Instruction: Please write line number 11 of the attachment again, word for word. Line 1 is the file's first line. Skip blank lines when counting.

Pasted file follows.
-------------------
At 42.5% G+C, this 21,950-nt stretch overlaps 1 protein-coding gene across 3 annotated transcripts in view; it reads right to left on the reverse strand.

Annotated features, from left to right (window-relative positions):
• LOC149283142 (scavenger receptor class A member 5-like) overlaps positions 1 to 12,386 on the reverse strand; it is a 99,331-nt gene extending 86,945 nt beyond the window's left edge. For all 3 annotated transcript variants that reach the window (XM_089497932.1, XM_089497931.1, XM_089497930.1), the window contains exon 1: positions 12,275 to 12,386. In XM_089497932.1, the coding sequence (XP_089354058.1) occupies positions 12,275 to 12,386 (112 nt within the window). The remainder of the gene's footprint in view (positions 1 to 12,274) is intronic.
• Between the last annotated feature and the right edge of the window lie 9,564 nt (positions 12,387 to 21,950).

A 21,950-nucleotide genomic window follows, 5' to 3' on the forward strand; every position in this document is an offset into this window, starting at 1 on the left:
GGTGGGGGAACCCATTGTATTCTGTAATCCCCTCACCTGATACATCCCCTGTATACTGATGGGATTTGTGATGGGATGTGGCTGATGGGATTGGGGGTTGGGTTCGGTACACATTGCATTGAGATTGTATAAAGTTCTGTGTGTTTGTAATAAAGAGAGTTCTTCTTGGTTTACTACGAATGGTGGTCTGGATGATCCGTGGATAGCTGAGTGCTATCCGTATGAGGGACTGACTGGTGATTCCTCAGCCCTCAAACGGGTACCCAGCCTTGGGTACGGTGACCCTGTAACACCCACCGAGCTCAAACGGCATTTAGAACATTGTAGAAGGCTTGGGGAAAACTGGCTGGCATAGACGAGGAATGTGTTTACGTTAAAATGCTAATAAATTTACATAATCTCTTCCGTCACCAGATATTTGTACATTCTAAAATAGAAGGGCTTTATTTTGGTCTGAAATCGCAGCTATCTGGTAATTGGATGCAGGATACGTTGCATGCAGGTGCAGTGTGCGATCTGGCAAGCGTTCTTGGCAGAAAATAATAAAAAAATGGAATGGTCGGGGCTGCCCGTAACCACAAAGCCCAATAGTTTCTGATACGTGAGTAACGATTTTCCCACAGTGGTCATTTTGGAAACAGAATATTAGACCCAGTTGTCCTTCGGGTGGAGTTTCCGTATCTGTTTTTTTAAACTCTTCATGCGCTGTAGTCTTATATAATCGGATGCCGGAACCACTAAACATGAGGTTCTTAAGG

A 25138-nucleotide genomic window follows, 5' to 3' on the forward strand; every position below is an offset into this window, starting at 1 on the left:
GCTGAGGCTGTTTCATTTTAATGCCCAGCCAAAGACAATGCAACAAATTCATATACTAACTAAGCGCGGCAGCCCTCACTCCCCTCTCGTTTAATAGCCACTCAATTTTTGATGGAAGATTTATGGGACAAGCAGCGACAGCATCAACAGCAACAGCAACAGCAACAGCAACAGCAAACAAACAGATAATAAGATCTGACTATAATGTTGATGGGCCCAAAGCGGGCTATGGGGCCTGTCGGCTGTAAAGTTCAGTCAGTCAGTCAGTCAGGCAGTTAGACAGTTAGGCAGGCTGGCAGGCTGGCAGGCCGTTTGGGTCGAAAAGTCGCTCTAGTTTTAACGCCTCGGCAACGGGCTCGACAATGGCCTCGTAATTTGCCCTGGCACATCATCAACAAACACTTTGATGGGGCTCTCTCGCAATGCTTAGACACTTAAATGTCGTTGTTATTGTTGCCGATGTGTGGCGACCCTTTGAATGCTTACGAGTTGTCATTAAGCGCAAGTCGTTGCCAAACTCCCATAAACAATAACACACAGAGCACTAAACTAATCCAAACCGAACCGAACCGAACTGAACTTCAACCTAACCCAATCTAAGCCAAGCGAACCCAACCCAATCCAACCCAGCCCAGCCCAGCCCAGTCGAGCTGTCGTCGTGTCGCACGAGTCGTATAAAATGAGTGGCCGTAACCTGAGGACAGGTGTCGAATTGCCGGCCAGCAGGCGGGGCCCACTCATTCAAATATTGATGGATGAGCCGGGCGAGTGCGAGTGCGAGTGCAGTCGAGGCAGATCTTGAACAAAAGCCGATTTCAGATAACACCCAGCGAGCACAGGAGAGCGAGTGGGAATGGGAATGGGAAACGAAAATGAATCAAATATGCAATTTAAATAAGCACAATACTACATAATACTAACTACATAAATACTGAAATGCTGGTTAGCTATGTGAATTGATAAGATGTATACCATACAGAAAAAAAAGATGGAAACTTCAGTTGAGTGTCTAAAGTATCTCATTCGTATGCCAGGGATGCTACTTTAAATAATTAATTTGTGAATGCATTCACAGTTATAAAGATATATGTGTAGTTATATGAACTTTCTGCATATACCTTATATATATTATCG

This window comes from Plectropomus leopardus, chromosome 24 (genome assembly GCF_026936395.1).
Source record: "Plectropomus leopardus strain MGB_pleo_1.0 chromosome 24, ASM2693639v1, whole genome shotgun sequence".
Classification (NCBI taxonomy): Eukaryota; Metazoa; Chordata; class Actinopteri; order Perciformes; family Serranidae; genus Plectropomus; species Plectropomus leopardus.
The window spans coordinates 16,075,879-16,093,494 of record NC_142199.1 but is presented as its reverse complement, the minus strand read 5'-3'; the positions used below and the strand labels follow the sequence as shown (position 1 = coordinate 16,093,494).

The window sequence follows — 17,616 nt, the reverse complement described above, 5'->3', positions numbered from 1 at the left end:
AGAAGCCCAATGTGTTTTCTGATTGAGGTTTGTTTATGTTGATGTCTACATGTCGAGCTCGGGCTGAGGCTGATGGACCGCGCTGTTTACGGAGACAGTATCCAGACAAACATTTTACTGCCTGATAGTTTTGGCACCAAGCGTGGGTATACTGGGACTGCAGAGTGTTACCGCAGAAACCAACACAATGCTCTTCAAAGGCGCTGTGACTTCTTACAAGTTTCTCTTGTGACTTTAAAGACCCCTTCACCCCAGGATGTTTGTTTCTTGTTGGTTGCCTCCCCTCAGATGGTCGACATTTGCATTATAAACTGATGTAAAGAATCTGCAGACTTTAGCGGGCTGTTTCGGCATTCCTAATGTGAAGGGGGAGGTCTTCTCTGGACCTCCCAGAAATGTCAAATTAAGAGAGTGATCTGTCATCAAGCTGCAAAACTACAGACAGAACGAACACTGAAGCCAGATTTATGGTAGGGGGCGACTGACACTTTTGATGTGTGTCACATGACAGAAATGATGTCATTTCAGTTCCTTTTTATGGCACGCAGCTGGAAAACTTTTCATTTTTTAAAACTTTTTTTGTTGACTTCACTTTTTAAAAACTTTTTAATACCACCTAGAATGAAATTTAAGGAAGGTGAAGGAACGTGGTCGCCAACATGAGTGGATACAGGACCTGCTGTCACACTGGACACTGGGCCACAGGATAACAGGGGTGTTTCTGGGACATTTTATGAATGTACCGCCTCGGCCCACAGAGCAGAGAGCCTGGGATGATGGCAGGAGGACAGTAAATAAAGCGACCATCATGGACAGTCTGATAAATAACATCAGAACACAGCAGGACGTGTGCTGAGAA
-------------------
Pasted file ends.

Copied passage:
Classification (NCBI taxonomy): Eukaryota; Metazoa; Chordata; class Actinopteri; order Perciformes; family Serranidae; genus Plectropomus; species Plectropomus leopardus.